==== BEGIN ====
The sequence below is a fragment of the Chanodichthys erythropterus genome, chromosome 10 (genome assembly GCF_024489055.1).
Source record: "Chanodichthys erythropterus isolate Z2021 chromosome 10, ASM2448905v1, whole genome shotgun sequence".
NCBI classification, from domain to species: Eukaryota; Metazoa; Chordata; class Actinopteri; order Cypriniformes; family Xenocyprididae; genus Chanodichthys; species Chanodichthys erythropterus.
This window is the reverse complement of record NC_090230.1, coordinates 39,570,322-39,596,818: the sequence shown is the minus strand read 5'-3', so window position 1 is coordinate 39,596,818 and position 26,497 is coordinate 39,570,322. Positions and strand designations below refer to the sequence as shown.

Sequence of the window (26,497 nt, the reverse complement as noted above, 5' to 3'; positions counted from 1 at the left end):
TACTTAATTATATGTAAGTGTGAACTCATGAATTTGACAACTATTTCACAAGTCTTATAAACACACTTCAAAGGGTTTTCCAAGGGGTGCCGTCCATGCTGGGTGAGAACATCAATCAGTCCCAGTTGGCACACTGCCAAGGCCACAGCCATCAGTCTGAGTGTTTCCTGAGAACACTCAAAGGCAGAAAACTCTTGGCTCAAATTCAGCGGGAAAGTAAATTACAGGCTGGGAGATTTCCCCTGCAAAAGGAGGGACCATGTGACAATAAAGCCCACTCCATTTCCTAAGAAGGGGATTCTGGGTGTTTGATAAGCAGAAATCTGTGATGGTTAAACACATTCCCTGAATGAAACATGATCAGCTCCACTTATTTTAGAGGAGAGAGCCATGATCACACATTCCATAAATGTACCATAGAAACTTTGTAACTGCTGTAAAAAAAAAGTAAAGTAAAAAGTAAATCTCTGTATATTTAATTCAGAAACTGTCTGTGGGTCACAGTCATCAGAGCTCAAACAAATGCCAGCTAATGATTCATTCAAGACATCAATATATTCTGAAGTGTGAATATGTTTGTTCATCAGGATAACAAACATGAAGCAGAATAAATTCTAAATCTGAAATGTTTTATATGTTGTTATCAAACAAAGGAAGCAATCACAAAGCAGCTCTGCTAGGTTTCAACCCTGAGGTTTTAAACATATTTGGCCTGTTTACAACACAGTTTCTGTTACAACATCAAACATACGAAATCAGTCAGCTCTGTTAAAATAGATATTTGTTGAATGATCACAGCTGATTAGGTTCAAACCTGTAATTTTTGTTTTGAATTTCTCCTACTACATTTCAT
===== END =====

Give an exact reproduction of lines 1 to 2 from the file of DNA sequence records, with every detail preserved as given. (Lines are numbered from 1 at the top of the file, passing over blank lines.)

The sequence below is a fragment of the Chanodichthys erythropterus genome, chromosome 10 (genome assembly GCF_024489055.1).
Source record: "Chanodichthys erythropterus isolate Z2021 chromosome 10, ASM2448905v1, whole genome shotgun sequence".